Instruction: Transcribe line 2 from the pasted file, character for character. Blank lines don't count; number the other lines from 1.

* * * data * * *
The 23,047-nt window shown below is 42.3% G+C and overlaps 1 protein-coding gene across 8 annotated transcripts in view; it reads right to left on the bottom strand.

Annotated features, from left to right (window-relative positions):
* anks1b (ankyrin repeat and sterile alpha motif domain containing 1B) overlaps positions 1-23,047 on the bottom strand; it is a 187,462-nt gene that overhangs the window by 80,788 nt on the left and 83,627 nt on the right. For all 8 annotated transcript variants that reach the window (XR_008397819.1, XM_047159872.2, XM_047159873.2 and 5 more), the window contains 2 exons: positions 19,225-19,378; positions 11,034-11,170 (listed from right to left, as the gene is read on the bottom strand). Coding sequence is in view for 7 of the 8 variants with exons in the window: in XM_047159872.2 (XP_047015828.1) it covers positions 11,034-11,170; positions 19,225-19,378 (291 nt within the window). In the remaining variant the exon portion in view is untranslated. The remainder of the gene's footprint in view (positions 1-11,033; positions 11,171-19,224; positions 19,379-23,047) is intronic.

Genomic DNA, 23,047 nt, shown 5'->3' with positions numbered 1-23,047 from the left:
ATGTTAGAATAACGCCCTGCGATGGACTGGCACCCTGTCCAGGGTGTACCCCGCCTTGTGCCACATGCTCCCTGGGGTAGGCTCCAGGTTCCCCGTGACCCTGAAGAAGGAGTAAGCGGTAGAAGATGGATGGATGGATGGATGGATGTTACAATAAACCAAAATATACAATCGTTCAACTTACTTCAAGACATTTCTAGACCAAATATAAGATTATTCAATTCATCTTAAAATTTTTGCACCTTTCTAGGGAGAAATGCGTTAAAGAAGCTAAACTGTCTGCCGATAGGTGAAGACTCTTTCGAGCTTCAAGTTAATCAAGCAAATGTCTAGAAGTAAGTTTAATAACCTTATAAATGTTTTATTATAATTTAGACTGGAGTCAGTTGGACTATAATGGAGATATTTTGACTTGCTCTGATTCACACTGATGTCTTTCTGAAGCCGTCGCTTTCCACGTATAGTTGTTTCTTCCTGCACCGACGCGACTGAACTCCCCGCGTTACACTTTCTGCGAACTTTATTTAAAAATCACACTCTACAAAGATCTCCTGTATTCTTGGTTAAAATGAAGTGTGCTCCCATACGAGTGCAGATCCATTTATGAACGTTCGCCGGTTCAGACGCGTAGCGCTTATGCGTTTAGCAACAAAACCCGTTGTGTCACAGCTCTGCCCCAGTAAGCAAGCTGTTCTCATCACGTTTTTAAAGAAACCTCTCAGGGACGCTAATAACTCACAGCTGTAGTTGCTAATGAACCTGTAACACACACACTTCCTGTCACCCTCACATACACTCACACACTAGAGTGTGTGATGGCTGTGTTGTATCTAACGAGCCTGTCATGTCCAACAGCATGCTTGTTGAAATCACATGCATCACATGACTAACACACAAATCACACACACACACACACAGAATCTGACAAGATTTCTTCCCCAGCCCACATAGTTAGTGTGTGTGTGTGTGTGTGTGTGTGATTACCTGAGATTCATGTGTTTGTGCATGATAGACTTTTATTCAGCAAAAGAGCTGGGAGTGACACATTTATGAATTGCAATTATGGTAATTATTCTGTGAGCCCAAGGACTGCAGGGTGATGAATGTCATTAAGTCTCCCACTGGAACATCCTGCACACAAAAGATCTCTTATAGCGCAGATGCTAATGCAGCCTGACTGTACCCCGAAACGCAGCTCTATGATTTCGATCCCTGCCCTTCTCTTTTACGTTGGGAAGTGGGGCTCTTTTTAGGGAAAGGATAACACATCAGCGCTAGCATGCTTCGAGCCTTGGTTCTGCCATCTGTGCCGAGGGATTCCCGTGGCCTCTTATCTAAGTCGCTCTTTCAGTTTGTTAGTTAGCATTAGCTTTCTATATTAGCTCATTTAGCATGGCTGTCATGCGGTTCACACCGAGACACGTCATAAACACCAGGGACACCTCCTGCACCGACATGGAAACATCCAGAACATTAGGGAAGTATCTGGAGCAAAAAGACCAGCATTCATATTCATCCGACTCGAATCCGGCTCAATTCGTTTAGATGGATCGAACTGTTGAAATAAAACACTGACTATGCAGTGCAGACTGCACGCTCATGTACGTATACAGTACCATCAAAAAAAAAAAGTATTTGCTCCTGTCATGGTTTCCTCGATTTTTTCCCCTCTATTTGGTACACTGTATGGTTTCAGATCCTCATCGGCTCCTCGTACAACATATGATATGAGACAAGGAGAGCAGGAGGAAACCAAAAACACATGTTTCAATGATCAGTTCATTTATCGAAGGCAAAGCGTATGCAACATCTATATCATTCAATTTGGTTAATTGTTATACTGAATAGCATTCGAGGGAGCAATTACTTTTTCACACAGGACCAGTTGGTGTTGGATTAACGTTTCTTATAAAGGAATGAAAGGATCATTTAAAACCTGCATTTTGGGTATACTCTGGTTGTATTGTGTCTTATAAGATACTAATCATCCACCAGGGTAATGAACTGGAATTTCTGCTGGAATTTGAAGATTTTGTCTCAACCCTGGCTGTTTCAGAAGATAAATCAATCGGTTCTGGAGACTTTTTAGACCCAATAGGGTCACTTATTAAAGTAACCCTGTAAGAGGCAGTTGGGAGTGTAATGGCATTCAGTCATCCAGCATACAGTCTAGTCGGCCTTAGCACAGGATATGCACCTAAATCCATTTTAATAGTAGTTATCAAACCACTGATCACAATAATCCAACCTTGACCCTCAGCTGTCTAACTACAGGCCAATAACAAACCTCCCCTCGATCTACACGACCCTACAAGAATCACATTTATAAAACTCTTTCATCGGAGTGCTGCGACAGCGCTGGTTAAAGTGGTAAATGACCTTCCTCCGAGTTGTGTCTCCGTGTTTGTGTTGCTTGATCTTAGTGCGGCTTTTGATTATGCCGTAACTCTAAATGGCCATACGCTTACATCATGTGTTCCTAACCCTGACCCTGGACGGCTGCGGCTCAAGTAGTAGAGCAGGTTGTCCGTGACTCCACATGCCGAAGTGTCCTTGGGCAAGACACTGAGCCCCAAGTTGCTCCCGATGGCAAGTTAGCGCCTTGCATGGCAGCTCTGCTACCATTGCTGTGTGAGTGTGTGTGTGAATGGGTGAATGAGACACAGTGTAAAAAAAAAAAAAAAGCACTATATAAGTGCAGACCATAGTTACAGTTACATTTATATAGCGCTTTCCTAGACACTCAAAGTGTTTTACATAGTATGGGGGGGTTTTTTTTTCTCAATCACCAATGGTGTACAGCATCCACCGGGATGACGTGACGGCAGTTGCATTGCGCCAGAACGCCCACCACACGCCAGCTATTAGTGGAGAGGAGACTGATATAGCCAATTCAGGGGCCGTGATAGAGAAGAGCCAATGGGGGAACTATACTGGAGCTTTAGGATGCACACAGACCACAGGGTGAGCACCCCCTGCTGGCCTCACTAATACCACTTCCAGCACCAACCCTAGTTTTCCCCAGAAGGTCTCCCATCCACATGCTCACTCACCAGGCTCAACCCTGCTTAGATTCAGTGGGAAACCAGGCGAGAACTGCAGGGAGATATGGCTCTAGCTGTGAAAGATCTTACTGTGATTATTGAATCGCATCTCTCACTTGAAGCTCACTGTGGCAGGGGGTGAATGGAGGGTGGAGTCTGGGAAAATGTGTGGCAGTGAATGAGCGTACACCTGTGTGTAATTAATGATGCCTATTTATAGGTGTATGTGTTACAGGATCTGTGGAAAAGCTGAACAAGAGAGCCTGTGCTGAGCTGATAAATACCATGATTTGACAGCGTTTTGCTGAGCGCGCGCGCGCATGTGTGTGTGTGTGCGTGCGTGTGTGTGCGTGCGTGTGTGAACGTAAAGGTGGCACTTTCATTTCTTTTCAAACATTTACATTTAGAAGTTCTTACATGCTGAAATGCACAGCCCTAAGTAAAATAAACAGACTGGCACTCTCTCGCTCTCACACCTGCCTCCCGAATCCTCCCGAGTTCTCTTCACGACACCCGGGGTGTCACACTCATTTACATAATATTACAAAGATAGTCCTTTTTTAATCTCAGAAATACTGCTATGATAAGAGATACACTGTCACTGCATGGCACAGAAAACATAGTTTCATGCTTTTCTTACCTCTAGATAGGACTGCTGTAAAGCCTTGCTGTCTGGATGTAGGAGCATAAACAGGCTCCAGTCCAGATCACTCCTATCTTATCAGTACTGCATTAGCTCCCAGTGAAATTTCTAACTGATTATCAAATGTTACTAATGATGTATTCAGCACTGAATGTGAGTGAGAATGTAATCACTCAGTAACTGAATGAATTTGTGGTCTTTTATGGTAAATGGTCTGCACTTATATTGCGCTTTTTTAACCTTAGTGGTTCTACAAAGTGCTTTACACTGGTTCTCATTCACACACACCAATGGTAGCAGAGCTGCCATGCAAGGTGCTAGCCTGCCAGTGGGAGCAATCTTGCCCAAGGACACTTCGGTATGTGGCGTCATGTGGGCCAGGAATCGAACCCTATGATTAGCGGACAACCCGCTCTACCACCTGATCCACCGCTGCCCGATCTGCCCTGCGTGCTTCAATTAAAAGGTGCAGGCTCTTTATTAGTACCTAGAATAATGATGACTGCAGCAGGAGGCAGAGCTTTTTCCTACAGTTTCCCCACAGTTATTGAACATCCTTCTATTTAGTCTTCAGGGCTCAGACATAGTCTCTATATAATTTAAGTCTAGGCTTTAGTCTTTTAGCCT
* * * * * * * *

Annotated features, from left to right (window-relative positions):